This is a special statue of Yakushi Nyorai, the Buddha of Medicine and Healing, in the wine-growing prefecture of Yamanashi (Japan), Katsunuma City 勝沼. During the Nara period, the famous Monk Gyoki 行基 visited the area and had a special dream about this deity one night. Yakushi was holding a bunch of grapes in his right hand, and in the other his usual medicine bottle. When he woke up, Gyoki started to carve the statue he had envisioned in his dream, and went on to found Daizen-ji Temple 大善寺 (designated a National Treasure), were the statue is still installed. It is the only statue of Yakushi holding grapes in Japan. In olden times, wine was one of the precious medicines of the day. Yakushi has since become the protector deity of the grape-growing farmers in this area. This is also the oldest part of Japan where real grapes, not wild mountain grapes, are grown. They make a drink called Budō Shu 葡萄酒, a bit different from wine, made like Japanese sake. But latest research shows that the grapes of this area originate in the Caucasus area and might have reached Japan via the Silk Road and Buddhism.
Or maybe migratory birds dropped the seeds???

- source : Gabi Greve / Mark Schumacher -
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Myoorakuji 妙楽寺 Myoraku-Ji - 岩屋山 Iwayazan
Wakasa, Obama, Fukui 福井県小浜市



This statue by Gyoki is said to look like Gensho Tenno.
. Empress Gensho Tenno 元正天皇 .
and statues of Yakushi Nyorai 薬師如来 by Gyoki

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Hot Springs and Gyooki Bosatsu
Two of the most well known priests associated with hot spring bathing were Gyooki-Bosatsu and Kooboo-Daishi (Hotta, p.20). Gyooki (668-749), a Buddhist monk, was director of construction of the Great Buddha at Nara's Todai-ji temple. It is believed he brought out healing hot water from rocks throughout Japan (Grilli, p. 110). Todai-ji-Nigatsu-do (the February subtemple) is the religious building built over the main spring that supplied the temple with water.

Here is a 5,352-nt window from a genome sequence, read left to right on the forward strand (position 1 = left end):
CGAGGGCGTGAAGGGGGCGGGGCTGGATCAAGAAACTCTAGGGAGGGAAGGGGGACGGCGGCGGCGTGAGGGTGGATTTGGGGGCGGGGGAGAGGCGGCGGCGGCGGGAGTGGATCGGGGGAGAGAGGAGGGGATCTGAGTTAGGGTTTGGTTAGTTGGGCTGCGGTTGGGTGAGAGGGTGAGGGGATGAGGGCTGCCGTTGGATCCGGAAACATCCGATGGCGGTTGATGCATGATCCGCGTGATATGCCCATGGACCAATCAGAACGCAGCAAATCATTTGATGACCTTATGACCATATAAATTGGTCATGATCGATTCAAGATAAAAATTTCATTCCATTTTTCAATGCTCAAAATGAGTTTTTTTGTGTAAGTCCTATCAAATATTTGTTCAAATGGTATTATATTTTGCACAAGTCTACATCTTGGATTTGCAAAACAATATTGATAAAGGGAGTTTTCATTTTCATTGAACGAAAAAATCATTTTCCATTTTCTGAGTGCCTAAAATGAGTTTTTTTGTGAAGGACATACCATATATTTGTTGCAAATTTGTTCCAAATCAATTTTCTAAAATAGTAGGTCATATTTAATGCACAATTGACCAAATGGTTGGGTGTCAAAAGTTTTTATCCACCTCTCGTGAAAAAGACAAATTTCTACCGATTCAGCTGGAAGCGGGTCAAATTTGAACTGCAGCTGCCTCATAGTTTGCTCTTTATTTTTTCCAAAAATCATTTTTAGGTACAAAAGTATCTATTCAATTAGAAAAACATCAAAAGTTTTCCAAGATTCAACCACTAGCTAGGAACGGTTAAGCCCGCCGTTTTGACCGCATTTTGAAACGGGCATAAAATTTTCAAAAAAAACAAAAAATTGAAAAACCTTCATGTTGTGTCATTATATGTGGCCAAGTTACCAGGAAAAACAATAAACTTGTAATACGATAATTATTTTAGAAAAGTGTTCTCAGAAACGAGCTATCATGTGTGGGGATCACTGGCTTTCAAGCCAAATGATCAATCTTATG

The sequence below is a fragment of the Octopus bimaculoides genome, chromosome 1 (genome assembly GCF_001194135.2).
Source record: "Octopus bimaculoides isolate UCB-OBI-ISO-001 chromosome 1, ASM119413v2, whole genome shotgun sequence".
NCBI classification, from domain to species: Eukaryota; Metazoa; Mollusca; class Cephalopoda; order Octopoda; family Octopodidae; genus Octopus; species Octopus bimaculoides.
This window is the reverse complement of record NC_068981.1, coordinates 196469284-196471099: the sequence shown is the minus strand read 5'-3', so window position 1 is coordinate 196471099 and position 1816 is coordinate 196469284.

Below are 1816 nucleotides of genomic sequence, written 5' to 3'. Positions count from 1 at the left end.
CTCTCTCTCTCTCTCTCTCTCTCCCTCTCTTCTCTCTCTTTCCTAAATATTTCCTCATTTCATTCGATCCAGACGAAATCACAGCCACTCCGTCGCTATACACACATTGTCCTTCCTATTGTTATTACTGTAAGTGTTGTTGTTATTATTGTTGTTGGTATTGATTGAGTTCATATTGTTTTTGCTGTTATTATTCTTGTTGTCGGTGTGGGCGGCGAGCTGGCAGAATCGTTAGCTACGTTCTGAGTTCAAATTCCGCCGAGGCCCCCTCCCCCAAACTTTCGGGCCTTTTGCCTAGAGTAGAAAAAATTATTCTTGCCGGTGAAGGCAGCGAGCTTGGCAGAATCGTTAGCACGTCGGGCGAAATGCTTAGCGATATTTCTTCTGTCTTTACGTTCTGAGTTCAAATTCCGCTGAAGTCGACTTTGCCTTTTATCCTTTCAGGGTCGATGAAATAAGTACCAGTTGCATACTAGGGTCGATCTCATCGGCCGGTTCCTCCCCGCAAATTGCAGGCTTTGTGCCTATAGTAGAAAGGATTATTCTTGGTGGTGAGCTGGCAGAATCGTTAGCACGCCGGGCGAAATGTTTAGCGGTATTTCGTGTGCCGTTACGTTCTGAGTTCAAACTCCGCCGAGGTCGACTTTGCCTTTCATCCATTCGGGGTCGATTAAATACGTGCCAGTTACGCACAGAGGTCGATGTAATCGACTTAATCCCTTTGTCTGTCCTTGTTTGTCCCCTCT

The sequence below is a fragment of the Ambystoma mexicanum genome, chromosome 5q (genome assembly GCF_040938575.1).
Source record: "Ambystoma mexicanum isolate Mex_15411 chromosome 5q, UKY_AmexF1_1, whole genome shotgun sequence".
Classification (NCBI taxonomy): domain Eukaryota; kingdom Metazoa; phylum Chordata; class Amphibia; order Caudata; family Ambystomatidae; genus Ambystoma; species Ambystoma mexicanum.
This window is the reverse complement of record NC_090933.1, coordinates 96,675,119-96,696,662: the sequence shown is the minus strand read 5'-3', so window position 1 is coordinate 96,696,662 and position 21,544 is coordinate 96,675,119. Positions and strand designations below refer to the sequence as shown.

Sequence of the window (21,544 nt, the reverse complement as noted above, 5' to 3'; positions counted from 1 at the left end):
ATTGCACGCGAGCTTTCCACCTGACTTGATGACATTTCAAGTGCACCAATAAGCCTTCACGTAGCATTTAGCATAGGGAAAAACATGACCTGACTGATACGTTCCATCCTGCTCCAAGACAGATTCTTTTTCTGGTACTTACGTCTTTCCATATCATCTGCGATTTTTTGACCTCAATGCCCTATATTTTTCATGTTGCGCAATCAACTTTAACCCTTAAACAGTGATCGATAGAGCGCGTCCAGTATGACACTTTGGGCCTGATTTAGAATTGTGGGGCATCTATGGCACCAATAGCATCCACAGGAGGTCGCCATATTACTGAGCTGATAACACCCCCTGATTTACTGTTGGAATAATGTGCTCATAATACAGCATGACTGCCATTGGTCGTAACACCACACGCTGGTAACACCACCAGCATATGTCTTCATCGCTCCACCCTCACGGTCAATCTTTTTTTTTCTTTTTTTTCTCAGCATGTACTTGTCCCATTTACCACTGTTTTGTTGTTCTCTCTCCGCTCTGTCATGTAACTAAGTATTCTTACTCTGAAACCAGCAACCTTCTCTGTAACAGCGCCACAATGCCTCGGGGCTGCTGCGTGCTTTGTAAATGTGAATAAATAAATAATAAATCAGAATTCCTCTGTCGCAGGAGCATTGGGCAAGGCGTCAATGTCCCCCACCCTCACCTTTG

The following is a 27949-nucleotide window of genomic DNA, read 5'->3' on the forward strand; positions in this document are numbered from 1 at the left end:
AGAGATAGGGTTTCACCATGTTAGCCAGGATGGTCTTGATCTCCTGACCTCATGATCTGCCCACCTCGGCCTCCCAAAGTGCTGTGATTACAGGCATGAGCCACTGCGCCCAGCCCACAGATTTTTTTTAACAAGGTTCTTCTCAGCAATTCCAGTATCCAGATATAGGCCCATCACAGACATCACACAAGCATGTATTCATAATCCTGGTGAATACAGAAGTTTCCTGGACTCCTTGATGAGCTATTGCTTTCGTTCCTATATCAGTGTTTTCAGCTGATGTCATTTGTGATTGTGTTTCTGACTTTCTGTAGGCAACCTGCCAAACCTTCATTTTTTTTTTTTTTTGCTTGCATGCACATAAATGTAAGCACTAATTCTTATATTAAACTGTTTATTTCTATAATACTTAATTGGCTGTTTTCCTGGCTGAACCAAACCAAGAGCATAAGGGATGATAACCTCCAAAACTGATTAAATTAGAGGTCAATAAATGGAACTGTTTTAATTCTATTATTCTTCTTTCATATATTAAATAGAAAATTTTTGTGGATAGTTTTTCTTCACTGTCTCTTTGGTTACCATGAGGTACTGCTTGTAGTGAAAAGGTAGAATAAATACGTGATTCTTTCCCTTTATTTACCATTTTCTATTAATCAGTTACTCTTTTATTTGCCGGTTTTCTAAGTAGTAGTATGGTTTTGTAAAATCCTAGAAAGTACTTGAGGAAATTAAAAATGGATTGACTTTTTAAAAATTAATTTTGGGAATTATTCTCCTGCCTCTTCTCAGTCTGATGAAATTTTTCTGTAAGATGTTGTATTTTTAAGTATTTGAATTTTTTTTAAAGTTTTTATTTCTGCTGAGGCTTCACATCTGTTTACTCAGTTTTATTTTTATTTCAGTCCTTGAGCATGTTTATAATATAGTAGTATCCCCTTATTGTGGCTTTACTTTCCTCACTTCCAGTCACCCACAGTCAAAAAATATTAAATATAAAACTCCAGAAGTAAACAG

The priests performed omizutori, a ceremony for cleansing the Buddhists with water. It also served as a bathhouse for monks. (Grilli, p. 52). Kooboo Daishi (774-835), it is said, was also able to bring forth water from rocks. Seeing sick and dying beggars, legend says he would strike a rock and healing water would rush out (Grilli, p. 110).

Read a great article about hot springs by Mendy Nitsch
http://www.k-i-a.or.jp/ts-report/m-report/m-report.htm

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As for Shibu onsen has been told to have discovered by the Gyoki-bosatsu at the Nara period. Sep 10,1561 The battle of Kawanakajima had occored and Shibu onsen were the grounds for medical treatment of many soldiers who've got damaged.
At that era, Ichizaemon, the first master of Kokuya, who had handled rice store,taking advantage of this opportunity, opened a travelers hotel,and it has resulted soon, obtaining a visitor's patronage since then. It is the 16th generation in this present Master.